Franklin Reeves, Mercer University College of Pharmacy
According to a review of several clinical trials involving metastatic brain cancer, approximately 20% to 40% of patients with cancer will go on to develop brain metastases. Primary tumor histologies most commonly involved in these cases are non-small cell lung cancer, breast cancer, melanoma, colon cancer, and renal cell carcinoma. The authors add that the median survival of patients following this diagnosis is less than six months.1
Furthermore, the article highlights two treatment options including stereotactic radiosurgery (SRS) or whole brain radiation therapy (WBRT). It was stated that the identification of WBRT increased overall survival from 1-2 months to 3-6 months and involves the treatment of the entire brain over a period of several weeks. Conversely, SRS is a technique that focuses high-dose radiation at precise intracranial targets to shrink tumor lesions.1
Additionally, while WBRT has been mentioned as the standard of treatment for brain metastases and increased overall survival, it is has been associated with numerous toxic side effects. This has led to the desire for a more optimal approach to metastatic cancer treatment.1
|Title: Effect of Radiosurgery Alone vs Radiosurgery with WBRT on Cognitive Function in Patients with 1 to 3 Brain Metastases2|
|Design||Randomized, controlled trial; N = 213|
|Objective||Determine whether there is less cognitive deterioration at 3 months after SRS alone vs. SRS plus WBRT|
|Study Groups||213 randomized participants (SRS alone, n = 111; SRS plus WBRT, n = 102)|
|Methods||Patients randomly assigned to receive SRS alone received 24 Gray units (Gy) in a single fraction if lesions were less than 2.0 cm or 20 Gy if lesions were 2 to 2.9 cm in maximum diameter. Patients randomly assigned to undergo SRS plus WBRT received 22 Gy in a single fraction if lesions < 2.0 cm or 18 Gy if lesions were 2-2.9 cm in maximum diameter. The dose was prescribed to the highest isodose line encompassing the target, ranging from 50% to 80% of the maximum dose. Patients randomly assigned to SRS plus WBRT received 30 Gy in 12 fractions of 2.5-Gy WBRT delivered 5 days a week. Whole brain radiotherapy began within 14 days of SRS.|
|Duration||February 2002 to December 2013|
|Primary Outcome Measure||Cognitive deterioration > 1 standard deviation (SD) from baseline on at least 1 cognitive test at 3 months|
|Baseline Characteristics||The patient studied were a mean age of 60.6 years (SD, 10.5 years) and 103 (48%) were women.|
|Results||Cognitive deterioration in evaluable patients at 3 months was less frequent after SRS alone than after SRS plus WBRT (40/63 [63.5%] vs 44/48 [91.7%], respectively; difference, −28.2%; 90% CI, −41.9% to −14.4%; P < .001).|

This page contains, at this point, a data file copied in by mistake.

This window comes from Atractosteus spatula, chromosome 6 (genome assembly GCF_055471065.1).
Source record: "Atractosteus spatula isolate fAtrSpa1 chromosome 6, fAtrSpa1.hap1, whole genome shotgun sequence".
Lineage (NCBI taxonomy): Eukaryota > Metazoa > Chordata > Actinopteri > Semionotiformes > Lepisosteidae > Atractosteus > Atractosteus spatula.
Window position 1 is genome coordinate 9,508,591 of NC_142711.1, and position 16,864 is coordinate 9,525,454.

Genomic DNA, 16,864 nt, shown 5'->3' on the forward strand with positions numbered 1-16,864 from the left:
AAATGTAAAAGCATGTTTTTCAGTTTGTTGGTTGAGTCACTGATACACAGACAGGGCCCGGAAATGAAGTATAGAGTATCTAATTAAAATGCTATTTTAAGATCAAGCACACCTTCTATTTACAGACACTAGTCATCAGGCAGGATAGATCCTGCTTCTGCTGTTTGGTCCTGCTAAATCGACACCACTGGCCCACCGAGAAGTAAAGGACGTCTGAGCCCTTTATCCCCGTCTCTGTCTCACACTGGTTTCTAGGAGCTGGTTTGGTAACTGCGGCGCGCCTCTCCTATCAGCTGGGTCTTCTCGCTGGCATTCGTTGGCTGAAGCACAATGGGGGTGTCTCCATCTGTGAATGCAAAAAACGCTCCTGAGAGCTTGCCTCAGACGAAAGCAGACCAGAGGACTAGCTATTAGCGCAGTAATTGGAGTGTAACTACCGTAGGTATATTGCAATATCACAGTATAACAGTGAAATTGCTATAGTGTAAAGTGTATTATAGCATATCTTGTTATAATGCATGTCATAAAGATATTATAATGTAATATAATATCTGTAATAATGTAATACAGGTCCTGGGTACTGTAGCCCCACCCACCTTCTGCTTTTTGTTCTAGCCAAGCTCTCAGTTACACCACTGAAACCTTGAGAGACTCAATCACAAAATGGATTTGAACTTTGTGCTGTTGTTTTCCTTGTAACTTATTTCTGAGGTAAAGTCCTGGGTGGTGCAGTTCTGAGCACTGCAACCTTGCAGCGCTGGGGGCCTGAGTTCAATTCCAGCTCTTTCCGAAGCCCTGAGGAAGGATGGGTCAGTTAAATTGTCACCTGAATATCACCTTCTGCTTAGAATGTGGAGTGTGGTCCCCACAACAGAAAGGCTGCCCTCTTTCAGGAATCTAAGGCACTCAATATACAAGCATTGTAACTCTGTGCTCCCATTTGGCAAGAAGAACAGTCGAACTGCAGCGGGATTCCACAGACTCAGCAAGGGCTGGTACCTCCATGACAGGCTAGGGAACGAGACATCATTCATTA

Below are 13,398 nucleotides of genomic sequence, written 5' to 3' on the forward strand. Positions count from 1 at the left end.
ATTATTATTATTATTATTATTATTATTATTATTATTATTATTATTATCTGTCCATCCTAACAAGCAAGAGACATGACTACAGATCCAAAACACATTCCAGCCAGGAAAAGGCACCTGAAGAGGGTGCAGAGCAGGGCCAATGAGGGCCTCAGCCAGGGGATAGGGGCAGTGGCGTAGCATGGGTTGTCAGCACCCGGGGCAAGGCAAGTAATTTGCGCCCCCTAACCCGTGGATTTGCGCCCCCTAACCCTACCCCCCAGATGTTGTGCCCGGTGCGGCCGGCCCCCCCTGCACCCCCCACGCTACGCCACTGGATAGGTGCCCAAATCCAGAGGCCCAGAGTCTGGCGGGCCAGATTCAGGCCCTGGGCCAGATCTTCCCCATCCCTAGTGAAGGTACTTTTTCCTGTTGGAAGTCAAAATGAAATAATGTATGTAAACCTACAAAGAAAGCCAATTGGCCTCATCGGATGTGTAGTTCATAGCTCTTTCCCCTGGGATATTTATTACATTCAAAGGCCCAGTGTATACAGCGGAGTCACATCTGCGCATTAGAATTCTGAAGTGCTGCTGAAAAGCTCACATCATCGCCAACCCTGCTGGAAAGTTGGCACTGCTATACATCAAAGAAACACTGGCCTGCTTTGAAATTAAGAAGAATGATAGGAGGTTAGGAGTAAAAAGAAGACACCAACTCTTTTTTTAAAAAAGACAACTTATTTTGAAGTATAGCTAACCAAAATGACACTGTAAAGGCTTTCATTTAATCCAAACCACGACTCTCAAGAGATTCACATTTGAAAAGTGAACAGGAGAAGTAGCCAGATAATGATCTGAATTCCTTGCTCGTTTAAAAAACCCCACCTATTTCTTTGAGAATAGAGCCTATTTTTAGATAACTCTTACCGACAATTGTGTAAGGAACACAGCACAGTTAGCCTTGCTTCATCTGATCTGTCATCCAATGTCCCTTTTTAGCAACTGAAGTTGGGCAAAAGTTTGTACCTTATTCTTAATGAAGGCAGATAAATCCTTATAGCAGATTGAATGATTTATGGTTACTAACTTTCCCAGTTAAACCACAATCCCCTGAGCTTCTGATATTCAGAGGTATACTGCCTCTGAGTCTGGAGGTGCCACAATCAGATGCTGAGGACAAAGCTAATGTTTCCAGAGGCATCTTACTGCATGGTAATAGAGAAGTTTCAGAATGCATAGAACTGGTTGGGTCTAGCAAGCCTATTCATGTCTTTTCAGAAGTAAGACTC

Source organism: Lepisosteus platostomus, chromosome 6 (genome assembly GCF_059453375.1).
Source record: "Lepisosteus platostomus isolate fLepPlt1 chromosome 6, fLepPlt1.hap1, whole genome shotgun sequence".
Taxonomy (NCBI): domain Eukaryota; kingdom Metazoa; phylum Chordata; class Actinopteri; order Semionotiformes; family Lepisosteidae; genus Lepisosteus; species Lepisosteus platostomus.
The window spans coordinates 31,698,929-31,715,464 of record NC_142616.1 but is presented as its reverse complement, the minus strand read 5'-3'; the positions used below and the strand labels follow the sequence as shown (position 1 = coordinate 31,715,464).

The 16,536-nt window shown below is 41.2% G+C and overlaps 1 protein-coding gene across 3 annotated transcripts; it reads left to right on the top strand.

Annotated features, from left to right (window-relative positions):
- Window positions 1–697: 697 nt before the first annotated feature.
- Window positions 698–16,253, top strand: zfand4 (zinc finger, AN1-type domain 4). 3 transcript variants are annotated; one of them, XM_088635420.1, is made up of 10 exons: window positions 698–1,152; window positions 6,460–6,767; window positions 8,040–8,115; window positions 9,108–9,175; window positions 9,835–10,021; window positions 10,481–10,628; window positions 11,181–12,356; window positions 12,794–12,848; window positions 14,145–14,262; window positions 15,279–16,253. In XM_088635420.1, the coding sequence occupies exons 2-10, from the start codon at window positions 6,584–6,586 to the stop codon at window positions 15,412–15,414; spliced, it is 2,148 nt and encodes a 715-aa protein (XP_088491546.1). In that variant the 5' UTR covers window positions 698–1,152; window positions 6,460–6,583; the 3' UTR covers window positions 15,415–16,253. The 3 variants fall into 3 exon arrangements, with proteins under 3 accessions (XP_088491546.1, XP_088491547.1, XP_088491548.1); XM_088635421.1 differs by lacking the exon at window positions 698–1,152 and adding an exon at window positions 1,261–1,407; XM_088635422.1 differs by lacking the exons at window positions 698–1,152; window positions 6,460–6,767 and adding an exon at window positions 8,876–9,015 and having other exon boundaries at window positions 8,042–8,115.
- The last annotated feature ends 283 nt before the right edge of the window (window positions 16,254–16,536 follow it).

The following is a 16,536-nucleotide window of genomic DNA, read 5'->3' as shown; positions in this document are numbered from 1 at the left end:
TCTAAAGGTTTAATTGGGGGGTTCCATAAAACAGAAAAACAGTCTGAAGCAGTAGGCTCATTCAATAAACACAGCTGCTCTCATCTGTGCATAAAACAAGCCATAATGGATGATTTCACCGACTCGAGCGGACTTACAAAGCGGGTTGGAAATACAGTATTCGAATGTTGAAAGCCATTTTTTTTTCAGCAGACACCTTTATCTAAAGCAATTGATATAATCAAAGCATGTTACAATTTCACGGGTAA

|Adverse Events||Common Adverse Events: Nausea (4.7%) Fatigue (4.2%), Anorexia (3.8%)|
|Serious Adverse Events: Seizure (2.8%), Arrhythmia (0.5%), Respiratory Distress (0.5%)|
|Percentage that Discontinued due to Adverse Events: 62/213 (29%)|
|Study Author Conclusions||Among patients with one to three brain metastases, the use of SRS alone, compared with SRS combined with WBRT, resulted in less cognitive deterioration at 3 months. These findings suggest that for patients with one to three brain metastases amenable to radiosurgery, SRS alone may be a preferred strategy.|
The results of this study indicate that a treatment strategy of SRS plus WRBT has no benefit in overall survival and worsens cognitive decline, functional status and quality of life compared to SRS alone in patients with brain metastases. To add, radiological treatment, in general, only results in an increase of about 3-6 months in overall survival. Current research as failed to established a correlation of tumor progression decline in cognitive function and overall survival. For these reasons a shift in treatment strategy seems to be on the rise, involving a more targeted, and less aggressive approach, with radiation therapy. In this approach, a comprehensive monitoring program of cognitive decline and functional status would parallel the radiation strategy.
- Patil CG, Pricola K, Sarmiento JM, Garg SK, Bryant A, Black KL. Whole brain radiation therapy (WBRT) alone versus WBRT and radiosurgery for the treatment of brain metastases. Cochrane Database Syst Rev. 2012;(9):CD006121.
- Brown PD, Jaeckle K, Ballman KV, et al. Effect of Radiosurgery Alone vs Radiosurgery With Whole Brain Radiation Therapy on Cognitive Function in Patients With 1 to 3 Brain Metastases: A Randomized Clinical Trial. JAMA. 2016;316(4):401-9.